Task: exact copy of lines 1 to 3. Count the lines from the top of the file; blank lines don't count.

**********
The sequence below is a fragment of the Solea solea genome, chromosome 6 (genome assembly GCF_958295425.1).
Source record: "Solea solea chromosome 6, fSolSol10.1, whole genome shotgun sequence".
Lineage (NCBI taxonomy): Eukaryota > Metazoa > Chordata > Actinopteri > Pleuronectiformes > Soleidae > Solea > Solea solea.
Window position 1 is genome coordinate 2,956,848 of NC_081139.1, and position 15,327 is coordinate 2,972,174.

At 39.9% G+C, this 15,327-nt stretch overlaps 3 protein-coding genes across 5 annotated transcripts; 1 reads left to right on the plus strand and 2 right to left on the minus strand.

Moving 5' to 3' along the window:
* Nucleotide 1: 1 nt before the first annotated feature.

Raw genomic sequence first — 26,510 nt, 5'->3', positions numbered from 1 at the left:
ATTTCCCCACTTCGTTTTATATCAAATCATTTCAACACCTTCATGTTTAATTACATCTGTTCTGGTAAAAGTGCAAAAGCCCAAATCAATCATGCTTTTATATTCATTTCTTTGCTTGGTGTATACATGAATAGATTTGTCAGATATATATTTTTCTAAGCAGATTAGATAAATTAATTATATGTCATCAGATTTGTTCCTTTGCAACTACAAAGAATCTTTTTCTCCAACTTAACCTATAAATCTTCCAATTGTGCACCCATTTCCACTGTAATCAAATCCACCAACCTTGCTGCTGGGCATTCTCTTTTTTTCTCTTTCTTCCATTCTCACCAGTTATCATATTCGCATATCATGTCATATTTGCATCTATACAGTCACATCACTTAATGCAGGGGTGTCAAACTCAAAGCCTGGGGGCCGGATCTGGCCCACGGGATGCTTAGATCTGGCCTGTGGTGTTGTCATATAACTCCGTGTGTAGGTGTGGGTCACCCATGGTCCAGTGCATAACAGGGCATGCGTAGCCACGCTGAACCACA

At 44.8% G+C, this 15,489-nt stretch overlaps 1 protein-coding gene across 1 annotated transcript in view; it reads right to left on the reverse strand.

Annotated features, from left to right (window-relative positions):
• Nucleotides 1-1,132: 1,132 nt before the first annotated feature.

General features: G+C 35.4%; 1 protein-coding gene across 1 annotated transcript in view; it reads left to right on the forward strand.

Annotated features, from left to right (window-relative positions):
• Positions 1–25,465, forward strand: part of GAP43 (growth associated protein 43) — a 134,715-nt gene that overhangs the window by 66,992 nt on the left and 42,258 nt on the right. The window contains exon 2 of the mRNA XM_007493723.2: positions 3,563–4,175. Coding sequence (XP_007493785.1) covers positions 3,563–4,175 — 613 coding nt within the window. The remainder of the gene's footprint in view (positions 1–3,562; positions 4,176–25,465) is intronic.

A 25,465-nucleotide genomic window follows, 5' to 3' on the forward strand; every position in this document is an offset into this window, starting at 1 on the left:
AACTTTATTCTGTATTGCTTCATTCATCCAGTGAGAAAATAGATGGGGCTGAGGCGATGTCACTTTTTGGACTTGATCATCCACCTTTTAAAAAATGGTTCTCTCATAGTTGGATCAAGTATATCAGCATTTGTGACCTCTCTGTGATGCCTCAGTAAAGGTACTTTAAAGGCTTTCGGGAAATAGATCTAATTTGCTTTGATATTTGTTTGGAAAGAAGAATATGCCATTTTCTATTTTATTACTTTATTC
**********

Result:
The sequence below is a fragment of the Solea solea genome, chromosome 6 (genome assembly GCF_958295425.1).
Source record: "Solea solea chromosome 6, fSolSol10.1, whole genome shotgun sequence".
Lineage (NCBI taxonomy): Eukaryota > Metazoa > Chordata > Actinopteri > Pleuronectiformes > Soleidae > Solea > Solea solea.